May finished out as a pretty ho-hum month for exchange-traded product launches — just one fund came to market in the final week, bringing the month’s total to a paltry seven.
The ProShares USD Covered Bond (NYSE:COBO) is, unsurprisingly, a hail to investors’ increasing hunger for bonds as the markets have hit an aggressively risk-off lull. The fund tracks the BNP Paribas Diversified USD Covered Bond Index, which consists of U.S. dollar-denominated “covered bonds” — debt that’s secured by a segregated pool, or “cover pool,” of financial assets, typically mortages or public sector loans — rated AAA or AAA equivalent.
This means that even if the issuing financial institution defaults, the bonds are supported by this “covered pool,” which usually is maintained by the issuer itself. Consider it a security blanket of sorts. Plus, the very nature of the high-rated debt makes COBO a “safer” investment.
Of course, the downside of such “safe” investment is that you can expect much lower yields. COBO’s average yield to maturity is around 1.5% — pretty much in line with the currently cellar-dwelling T-Note.
A large swath of COBO’s holdings include debt from Canadian banks such as Toronto-Dominion Bank (NYSE:TD) and Bank of Nova Scotia (NYSE:BNS), though it also folds in Britain’s HSBC (NYSE:HBC), Switzerland’s Credit Suisse (NYSE:CS) and Australia’s Westpac (NYSE:WBK), among others.
COBO joined additions from the previous week, which included two dividend-focused exchange-traded notes and a sustainable business ETF. To date, 112 new funds have been launched this year, according to XTF.com.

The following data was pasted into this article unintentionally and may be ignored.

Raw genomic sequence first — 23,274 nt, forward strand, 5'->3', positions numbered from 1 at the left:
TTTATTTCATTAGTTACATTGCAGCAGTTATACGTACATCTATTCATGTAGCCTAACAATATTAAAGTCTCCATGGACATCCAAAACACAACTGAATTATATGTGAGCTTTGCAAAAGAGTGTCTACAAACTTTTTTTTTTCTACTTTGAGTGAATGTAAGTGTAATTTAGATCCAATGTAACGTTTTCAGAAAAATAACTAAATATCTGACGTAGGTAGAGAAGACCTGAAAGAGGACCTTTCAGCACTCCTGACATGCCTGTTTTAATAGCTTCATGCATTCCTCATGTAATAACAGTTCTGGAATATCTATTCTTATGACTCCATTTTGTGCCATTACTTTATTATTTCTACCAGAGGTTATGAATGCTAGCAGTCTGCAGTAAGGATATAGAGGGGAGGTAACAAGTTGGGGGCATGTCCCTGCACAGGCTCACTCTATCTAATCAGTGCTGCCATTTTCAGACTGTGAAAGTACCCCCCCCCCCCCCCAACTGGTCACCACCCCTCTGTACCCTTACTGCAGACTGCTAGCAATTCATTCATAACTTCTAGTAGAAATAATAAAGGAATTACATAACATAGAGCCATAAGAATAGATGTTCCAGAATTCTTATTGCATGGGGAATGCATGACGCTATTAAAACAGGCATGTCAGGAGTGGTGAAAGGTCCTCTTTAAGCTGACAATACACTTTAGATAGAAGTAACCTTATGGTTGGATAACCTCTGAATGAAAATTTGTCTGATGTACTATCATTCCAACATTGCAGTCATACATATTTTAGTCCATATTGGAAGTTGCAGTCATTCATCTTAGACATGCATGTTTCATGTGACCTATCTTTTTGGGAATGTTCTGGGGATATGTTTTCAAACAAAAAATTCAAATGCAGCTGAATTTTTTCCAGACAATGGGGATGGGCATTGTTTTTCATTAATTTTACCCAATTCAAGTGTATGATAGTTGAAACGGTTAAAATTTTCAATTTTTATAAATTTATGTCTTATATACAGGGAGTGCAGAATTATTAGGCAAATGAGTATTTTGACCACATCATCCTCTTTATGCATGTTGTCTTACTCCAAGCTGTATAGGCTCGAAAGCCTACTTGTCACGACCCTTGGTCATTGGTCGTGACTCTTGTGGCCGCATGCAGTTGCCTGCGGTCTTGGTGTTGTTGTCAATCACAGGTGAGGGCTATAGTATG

Update: Make that eight, good for 113, and an apology. Exchange Traded Concepts launched the AlphaClone Alternative Alpha ETF (NYSE:ALFA) last week, too.
The fund is designed to give investors exposure to hedge fund alpha, minus the hedge fund. For 0.95% in fees, ALFA tracks the AlphaClone Hedge Fund Long/Short Index, which selects long positions from hedge funds’ public disclosures using AlphaClone’s proprietary Clone Score ranking of manager efficacy.
Of course, investors should remember that ALFA is tracking hedge fund positions’ after they have been disclosed, not after they’ve been initiated, so there’s a serious risk that it will be constantly late to the game.
Kyle Woodley is the assistant editor of InvestorPlace.com. As of this writing, he did not hold a position in any of the aforementioned securities. Follow him on Twitter at @KyleWoodley.